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**|**Clin Orthop Surg**|**v.2(2); 2010 June**|**PMC2867203

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Clin Orthop Surg. 2010 June; 2(2): 85–89.

Published online 2010 May 4. doi: 10.4055/cios.2010.2.2.85

PMCID: PMC2867203

Ho-Joong Jung, MD,^{} Tae-Joon Cho, MD,^{}^{*} In Ho Choi, MD,^{*} Chin Youb Chung, MD,^{*} Won Joon Yoo, MD,^{*} Moon Seok Park, MD,^{*} and Jung Yun Bae, MD^{*}

Department of Orthopaedic Surgery, Chung-Ang University College of Medicine, Seoul, Korea.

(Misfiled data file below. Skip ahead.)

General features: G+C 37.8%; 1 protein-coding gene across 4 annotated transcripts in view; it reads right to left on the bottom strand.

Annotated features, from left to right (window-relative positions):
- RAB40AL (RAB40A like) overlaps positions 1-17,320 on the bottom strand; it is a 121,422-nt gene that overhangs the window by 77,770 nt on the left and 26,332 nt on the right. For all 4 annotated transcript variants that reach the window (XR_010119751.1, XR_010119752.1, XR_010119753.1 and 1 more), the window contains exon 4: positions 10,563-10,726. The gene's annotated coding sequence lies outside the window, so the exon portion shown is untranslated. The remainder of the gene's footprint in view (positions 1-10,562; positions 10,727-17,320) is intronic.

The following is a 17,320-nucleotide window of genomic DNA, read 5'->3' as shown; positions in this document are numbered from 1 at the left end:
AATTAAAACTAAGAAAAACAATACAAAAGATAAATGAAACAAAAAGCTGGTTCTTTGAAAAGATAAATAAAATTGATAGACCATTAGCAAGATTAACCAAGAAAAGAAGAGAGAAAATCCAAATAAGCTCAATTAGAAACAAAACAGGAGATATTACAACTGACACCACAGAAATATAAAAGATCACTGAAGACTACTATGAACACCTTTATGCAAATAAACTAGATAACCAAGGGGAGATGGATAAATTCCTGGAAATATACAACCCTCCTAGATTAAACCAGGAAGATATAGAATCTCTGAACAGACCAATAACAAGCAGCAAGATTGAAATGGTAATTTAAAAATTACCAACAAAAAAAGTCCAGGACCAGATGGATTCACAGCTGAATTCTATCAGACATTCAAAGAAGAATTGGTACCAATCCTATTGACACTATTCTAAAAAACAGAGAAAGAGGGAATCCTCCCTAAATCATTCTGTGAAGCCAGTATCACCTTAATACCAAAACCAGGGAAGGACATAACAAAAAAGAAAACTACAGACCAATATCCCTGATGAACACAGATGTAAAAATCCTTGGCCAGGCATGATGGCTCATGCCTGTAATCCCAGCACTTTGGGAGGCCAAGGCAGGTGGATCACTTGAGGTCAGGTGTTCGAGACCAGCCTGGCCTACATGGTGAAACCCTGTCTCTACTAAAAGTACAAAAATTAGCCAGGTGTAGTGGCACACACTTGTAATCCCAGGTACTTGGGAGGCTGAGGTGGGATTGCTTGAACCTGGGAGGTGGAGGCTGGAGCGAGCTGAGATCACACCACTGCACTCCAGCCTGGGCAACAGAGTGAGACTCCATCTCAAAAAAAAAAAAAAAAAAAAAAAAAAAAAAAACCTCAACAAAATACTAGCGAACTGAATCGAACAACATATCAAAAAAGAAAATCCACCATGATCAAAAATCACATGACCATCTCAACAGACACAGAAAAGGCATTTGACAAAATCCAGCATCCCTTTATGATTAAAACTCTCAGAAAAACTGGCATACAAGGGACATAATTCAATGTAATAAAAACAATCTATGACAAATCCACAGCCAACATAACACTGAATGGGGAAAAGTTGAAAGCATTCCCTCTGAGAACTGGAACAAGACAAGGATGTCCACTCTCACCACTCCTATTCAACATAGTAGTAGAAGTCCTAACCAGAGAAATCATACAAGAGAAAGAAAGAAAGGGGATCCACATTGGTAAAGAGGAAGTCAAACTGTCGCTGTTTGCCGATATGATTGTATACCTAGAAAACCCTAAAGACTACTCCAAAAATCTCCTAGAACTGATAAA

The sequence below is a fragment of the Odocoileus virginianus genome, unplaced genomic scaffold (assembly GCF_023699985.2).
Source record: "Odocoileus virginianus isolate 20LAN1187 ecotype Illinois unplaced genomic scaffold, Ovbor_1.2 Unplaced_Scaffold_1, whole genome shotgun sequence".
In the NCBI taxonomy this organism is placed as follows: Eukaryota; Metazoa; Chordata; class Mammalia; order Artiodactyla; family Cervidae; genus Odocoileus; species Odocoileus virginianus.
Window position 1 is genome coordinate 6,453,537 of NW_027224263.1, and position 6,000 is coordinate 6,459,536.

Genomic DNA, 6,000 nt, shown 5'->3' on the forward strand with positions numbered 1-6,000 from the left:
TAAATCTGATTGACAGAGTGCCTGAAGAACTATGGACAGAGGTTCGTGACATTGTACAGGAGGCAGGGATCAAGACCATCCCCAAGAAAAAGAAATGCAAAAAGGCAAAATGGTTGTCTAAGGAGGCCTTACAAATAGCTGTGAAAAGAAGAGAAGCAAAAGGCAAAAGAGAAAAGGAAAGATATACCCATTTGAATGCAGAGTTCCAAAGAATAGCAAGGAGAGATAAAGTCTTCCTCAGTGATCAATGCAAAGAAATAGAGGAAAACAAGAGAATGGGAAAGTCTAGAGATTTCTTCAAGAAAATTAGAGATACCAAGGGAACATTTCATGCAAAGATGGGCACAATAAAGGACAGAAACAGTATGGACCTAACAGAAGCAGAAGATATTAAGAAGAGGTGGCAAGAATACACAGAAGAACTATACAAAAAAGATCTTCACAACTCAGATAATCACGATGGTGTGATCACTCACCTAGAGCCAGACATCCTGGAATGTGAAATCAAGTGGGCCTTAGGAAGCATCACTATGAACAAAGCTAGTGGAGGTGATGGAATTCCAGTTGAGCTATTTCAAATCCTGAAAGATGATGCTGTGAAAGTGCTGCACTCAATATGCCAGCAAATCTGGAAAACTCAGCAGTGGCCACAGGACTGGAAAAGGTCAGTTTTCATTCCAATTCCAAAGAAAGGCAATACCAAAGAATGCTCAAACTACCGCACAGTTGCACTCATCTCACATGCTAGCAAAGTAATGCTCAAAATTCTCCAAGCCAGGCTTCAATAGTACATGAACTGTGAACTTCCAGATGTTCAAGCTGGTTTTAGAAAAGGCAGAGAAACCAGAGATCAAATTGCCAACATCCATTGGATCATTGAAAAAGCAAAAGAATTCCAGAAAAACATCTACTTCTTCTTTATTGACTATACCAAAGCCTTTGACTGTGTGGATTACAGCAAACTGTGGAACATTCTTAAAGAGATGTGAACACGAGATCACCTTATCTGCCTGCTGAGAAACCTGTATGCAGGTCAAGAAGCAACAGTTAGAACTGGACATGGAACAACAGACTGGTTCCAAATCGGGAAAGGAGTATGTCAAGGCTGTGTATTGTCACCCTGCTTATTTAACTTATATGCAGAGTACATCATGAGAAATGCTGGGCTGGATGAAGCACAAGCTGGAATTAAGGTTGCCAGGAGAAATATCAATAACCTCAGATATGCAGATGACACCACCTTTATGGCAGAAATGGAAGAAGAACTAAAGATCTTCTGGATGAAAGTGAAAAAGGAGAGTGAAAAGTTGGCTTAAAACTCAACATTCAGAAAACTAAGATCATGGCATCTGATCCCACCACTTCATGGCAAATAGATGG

Correspondence to: Tae-Joon Cho, MD. Department of Orthopaedic Surgery, Seoul National University Children's Hospital, 28 Yeongeon-dong, Jongno-gu, Seoul 110-744, Korea. Tel: +82-2-2072-287, Fax: +82-2-745-3367, Email: rk.ca.uns@ohcjt

Received 2009 January 3; Accepted 2009 March 21.

Copyright © 2010 by The Korean Orthopaedic Association

This is an Open Access article distributed under the terms of the Creative Commons Attribution Non-Commercial License (http://creativecommons.org/licenses/by-nc/3.0) which permits unrestricted non-commercial use, distribution, and reproduction in any medium, provided the original work is properly cited.

This article has been cited by other articles in PMC.

The hemiepiphyseal stapling has both positive and negative effects on effective leg length. The purpose of this study was to analyze change in effective leg length after angular correction by hemiepiphyseal stapling, and to validate in clinical cases.